A Landlord’s Guide to Managing Tenants During and After COVID-19


The current global situation caused by the COVID-19 pandemic has taken a toll on everyone. Governments around the world are imposing quarantines in an effort to reduce infection. This has caused several non-essential businesses to close temporarily, some of which are not paying their employees for the time being. 

Because of this, many people are barely getting by. In many cases, this can cause trouble for those who cannot afford rent. This may not sit well with some landlords in the United States. So, during and after the pandemic, how can they handle their tenants?

You Might Not Be Allowed to Evict Your Tenants

As of writing, some states have currently imposed eviction bans, making it illegal for landlords to evict tenants who can’t pay due to the current pandemic. It’s possible that this may soon apply to all states. Legally, your tenants are sill supposed to pay rent, which means as that as a landlord, you can try to evict them once the restrictions have been lifted because of their failure to pay rent. 

But morally, however, it’s a different story and being flexible can go a long way. Every tenant’s situation is different: some tenants have enough savings to get them through a few months and can pay; others are living paycheck to paycheck and cannot pay you while businesses are closed. But while the pandemic is going on, you may not be allowed to evict your tenants for failure to pay during this time.

You’re Allowed to Negotiate with Your Tenants

Let’s say that a tenant has come forward and has let you know you will be unable to pay. On one hand, you might have a kind heart and be willing to waive rent during the quarantine. But on the other hand, we should recognize that some landlords’ only source of income is from rent and that they can’t afford to waive rent to make their own ends meet.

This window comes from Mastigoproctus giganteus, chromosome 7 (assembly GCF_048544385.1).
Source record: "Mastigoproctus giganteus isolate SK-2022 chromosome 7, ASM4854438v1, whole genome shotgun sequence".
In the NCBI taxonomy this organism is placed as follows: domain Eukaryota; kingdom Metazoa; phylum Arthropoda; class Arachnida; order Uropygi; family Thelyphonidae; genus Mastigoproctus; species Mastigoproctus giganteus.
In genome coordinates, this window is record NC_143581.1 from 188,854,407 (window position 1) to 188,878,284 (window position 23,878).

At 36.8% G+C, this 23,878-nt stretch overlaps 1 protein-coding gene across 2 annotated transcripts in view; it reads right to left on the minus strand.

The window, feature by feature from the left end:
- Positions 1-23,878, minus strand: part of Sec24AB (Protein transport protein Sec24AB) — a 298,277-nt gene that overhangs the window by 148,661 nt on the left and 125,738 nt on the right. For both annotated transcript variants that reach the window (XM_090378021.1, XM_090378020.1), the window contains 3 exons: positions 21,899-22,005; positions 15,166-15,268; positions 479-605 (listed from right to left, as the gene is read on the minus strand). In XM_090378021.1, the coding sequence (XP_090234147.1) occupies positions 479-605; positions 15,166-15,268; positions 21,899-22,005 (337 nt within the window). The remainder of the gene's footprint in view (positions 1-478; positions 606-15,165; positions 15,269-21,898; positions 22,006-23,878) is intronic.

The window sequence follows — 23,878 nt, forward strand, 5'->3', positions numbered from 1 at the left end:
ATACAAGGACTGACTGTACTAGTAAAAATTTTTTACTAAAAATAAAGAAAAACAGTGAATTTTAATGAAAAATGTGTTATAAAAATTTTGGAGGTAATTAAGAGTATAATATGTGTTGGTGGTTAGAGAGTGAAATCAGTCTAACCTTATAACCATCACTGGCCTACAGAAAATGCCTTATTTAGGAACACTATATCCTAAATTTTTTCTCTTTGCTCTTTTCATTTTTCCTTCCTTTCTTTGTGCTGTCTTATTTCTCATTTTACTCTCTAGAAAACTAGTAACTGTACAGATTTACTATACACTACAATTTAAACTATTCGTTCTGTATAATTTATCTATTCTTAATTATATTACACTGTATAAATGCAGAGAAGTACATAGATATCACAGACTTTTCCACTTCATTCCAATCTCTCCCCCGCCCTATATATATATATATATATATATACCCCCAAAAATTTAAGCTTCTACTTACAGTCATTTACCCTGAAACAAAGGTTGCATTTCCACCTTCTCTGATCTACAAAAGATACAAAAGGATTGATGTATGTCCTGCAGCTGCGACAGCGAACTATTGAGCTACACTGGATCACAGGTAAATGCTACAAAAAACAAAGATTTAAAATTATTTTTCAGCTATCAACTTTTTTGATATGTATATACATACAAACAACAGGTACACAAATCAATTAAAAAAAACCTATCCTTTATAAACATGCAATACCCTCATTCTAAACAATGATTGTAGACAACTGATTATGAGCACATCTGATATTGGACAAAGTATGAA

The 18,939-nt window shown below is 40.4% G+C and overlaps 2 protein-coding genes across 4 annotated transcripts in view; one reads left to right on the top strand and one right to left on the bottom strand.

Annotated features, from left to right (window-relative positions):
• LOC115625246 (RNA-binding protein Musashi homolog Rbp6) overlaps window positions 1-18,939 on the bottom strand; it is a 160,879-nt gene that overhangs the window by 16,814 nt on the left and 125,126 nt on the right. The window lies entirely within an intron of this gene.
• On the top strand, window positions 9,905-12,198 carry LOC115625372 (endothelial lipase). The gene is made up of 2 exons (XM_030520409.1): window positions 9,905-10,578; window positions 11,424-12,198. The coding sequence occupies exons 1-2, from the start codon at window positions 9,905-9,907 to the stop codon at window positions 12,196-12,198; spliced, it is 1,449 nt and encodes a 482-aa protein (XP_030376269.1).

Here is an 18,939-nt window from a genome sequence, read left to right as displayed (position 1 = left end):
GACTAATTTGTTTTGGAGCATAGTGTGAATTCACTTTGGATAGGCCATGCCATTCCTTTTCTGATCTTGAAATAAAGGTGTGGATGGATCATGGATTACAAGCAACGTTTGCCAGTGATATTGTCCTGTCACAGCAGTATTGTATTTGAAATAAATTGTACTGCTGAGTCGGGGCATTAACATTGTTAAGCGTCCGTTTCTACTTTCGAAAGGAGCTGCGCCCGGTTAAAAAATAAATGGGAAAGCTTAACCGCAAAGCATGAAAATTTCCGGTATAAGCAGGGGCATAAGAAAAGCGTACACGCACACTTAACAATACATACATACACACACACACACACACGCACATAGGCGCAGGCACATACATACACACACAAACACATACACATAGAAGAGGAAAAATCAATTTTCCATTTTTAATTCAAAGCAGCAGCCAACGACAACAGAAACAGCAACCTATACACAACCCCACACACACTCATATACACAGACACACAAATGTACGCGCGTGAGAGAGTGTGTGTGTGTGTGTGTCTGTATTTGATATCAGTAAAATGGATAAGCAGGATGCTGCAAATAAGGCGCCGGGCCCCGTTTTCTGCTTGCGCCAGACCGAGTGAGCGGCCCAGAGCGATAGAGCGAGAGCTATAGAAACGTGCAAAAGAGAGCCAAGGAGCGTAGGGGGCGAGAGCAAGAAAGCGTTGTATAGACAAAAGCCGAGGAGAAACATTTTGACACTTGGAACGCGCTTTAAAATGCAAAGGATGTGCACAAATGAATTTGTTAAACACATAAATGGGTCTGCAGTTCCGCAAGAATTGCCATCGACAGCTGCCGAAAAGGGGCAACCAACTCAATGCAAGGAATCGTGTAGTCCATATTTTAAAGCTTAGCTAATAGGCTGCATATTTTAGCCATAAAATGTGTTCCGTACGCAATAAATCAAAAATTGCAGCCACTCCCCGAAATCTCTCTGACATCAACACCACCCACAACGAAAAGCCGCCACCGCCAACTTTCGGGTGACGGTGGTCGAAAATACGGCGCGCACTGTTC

Landlord and tenant

This situation is not all black and white, and you shouldn’t have to think about this as whether your tenant can pay rent or not pay rent. If a tenant comes to you saying they cannot pay rent for the time being, the best solution for everyone is to negotiate. If you can’t afford to not charge rent, consider lowering the rent to something more manageable for the time being or letting your tenants pay half of the rent now and the rest later. 

Whatever your decision is, make sure you put it into writing. This is a difficult time and you and your tenant do not need to make it harder for each other than it already is.

Don’t Be Cruel

Now more than ever, people need to be empathetic about those who cannot easily wait out the pandemic. Unfortunately, more reports of landlord cruelty have come up. Despite certain areas in the US having a shield against evictions for the time being, landlords are showing criminal behavior in an attempt to get their tenants to pay. Actions like locking them out of their property or shutting off their utilities are on the rise. Tenants are more likely to expose these abuses to local news outlets.

Couple moving iout

Your Tenants Might Not Pay Even After the Quarantine Ends

Let’s say that a few months from now, a vaccine for COVID-19 is found. The quarantine is lifted and everyone returns to normal. Don’t expect that the moment quarantine ends, you can expect your tenants to fully pay you their missed rent or their own rent. 

As of writing 21 million Americans have lost their jobs. It’s bound to cause economic damages in the foreseeable future. But for your tenants it means the job market will be tight as businesses work to earn back what they lost and slowly re-hire again. 

It’s highly likely that your tenants are one of those people who have lost their jobs. If they can’t pay you now, they certainly won’t be able to pay you the moment regular operations resume. It’s your option if you want to evict them for failure to pay, but take note that in this economy, it will be more practical to keep them and wait for them to be capable of paying than to find someone new who can pay rent. 

As a landlord, it can be a challenging time for many of us. On one hand, we want to maintain a good working relationship with our tenants and try to help them with the situation any way we can. But on the other, we have to recognize our own situation and understand that we are also suffering in this time and may not be able to cut rent because of our own or our family’s expenses. 

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